Different Sources, Different Compositions

There are distinct differences between biogenic and thermogenic gases. The samples of biogenic gas, collected from the aquifer, include large percentages of the nonhydocarbon gases argon (Ar), oxygen (O2), and nitrogen (N) (all of which are dominant components of atmospheric gas), a large percentage mass of methane, and very little ­ethane and propane. In these samples, the ratio of methane to ethane and propane is much higher than 1,000. These high ratios are characteristic of biogenic gases, which are considered to be “dry.”

The samples of thermogenic gas, collected from recently fractured wells within one mile of the water wells from which the samples of biogenic gas were collected, are deficient in the atmospheric gases, but are dominated by methane through hexane. Furthermore, the ratio of methane to ethane and heavier hydrocarbons in the samples is less than 50. Such low ratios are common to thermogenic gases.

The hydrocarbon composition illustrated in can be considered to represent the “fingerprints” of the different samples of gas. Clearly, there are distinct differences between the chromatographic patterns of the biogenic and thermogenic gases and this demonstrated difference removes the fractured wells as the source of the natural gas in the Wilcox aquifer.

My further investigation of this matter pointed directly to an association with lignite beds in the Wilcox as the source of the natural gas found in the groundwater wells. Lignite, a low-rank coal, is widespread throughout the shallow subsurface of northwestern Louisiana.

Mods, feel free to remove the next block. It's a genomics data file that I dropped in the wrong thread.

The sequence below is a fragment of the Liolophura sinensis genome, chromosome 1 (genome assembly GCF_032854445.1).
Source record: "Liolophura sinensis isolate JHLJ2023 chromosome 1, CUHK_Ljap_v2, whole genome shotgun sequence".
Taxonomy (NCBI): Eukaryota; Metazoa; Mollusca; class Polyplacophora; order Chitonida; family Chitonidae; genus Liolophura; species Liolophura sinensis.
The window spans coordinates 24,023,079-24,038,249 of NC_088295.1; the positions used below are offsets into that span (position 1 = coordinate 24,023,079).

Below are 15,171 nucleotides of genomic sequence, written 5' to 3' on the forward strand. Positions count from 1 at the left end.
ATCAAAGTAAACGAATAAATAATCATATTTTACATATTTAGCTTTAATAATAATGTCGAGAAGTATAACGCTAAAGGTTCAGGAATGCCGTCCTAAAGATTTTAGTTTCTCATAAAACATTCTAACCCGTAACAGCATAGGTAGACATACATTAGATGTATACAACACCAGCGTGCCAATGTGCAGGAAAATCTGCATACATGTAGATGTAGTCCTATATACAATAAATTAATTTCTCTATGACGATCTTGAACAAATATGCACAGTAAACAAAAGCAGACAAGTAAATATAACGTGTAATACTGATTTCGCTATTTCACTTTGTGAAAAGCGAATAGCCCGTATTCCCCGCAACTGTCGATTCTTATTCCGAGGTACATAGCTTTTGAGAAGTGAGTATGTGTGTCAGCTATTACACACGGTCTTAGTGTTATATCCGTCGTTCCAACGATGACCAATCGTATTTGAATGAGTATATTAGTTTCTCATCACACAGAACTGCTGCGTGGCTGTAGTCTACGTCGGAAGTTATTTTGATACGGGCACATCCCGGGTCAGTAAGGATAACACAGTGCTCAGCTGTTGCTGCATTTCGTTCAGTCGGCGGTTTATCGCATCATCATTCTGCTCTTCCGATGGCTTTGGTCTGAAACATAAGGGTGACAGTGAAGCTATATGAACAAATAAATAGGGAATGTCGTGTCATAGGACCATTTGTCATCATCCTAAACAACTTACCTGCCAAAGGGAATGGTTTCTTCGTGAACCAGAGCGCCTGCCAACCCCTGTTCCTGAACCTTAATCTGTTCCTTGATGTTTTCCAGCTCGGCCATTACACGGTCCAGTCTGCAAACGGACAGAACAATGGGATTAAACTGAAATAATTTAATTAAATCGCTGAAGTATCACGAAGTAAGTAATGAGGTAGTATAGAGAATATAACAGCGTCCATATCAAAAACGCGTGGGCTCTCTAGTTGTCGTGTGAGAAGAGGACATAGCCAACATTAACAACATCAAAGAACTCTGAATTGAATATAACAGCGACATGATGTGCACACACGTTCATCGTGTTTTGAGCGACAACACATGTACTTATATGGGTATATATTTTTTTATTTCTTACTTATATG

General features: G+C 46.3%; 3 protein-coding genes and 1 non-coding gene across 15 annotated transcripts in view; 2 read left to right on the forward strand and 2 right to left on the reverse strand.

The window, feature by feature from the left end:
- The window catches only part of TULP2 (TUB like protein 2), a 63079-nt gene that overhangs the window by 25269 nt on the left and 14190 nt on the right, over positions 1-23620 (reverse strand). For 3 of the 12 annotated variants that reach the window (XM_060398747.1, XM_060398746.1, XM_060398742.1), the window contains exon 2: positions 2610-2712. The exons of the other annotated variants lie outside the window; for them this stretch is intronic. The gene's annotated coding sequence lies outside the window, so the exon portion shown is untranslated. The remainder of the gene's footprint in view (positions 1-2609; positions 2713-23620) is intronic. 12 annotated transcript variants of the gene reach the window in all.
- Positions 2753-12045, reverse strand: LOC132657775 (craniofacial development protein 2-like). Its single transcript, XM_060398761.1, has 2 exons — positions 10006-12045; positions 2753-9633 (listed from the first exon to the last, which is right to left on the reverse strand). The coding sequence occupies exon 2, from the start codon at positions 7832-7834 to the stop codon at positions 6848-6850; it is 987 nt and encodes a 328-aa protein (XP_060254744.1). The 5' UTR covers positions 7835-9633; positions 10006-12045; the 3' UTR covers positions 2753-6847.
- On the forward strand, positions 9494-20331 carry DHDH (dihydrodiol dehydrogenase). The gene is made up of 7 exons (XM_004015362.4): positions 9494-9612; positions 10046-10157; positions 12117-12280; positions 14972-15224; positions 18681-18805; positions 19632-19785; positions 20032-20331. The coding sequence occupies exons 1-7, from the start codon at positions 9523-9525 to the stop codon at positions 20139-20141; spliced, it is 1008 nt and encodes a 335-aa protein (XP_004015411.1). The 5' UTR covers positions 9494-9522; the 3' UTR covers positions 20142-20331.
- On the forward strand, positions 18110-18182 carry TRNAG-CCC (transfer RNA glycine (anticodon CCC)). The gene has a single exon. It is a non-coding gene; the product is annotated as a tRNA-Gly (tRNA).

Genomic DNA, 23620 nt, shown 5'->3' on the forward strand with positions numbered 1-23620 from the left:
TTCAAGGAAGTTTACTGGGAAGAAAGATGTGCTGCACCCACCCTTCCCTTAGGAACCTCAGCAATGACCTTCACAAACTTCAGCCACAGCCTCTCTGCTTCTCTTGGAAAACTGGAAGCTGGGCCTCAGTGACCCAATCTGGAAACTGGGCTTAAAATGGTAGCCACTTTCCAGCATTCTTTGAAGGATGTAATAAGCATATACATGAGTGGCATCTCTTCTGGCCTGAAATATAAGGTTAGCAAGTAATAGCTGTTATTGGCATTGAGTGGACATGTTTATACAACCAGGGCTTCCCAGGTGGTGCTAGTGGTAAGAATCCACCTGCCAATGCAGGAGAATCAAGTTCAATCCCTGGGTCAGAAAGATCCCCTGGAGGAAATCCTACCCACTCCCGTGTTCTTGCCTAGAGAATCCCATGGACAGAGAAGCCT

Heavy pumping of water wells during an extended period of below-­normal rainfall (drought) caused lowering of water levels in domestic wells throughout the area. The lower water levels reduced pressures just enough to allow biogenic gas to migrate toward pumping water wells. We also found, in the driller’s notes on one of the water wells, descriptions of lignite within the 50-ft screened interval of the well.

I have looked at many such cases in Louisiana in which natural gas is detected in groundwater. In every such case, whether in northwestern Louisiana, central Louisiana, and southeastern Louisiana, all of the geochemical signatures are consistent with the biogenic gas produced in shallow subsurface environments, and not with thermogenic gas migrating from fractured formations deep within the subsurface.

This underscores the importance of not rushing to judgement on the assumed effects of fracturing, but to take a close look at local and regional geological factors that easily account for the generation of biogenic gas.

Bruce K. Darling is a senior consultant with Geosyntec Consultants. He has worked for 33 years as a geologist in the energy and environmental industries. As a consultant, he has represented clients in the petroleum, mining, electric power, and radioactive-waste disposal industries. He has also directed field programs in Kenya for nonprofit organizations involved in the development of water resources in eastern Africa. Much of his petroleum-related consulting work is in support of producers faced with litigation over allegations of soil and groundwater contamination associated with leases in Texas and Louisiana. He works from offices in Austin, Texas, and Lafayette, Louisiana. He holds an MS in geology from the University of Louisiana at Lafayette and a PhD in hydrogeology/geochemistry from the University of Texas at Austin.

Fracturing and Natural Gas in Groundwater: Is There a Connection?

Bruce K. Darling, Senior Consultant/Geochemist, Geosyntec Consultants

01 July 2015

Volume: 67 | Issue: 7